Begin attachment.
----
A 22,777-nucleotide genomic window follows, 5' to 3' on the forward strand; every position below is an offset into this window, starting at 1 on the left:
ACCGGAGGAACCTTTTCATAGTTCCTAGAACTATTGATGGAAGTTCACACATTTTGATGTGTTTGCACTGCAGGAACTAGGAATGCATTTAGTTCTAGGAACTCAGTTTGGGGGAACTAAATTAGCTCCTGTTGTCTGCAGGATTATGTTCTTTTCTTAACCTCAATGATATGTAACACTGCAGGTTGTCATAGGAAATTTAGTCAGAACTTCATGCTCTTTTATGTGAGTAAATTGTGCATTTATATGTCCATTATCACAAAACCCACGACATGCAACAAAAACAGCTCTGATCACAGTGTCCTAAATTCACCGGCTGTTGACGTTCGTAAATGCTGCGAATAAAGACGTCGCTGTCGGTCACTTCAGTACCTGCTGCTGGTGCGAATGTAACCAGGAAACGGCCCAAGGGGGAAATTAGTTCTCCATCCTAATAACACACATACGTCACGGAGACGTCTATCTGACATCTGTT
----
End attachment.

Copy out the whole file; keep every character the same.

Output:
A 22,777-nucleotide genomic window follows, 5' to 3' on the forward strand; every position below is an offset into this window, starting at 1 on the left:
ACCGGAGGAACCTTTTCATAGTTCCTAGAACTATTGATGGAAGTTCACACATTTTGATGTGTTTGCACTGCAGGAACTAGGAATGCATTTAGTTCTAGGAACTCAGTTTGGGGGAACTAAATTAGCTCCTGTTGTCTGCAGGATTATGTTCTTTTCTTAACCTCAATGATATGTAACACTGCAGGTTGTCATAGGAAATTTAGTCAGAACTTCATGCTCTTTTATGTGAGTAAATTGTGCATTTATATGTCCATTATCACAAAACCCACGACATGCAACAAAAACAGCTCTGATCACAGTGTCCTAAATTCACCGGCTGTTGACGTTCGTAAATGCTGCGAATAAAGACGTCGCTGTCGGTCACTTCAGTACCTGCTGCTGGTGCGAATGTAACCAGGAAACGGCCCAAGGGGGAAATTAGTTCTCCATCCTAATAACACACATACGTCACGGAGACGTCTATCTGACATCTGTT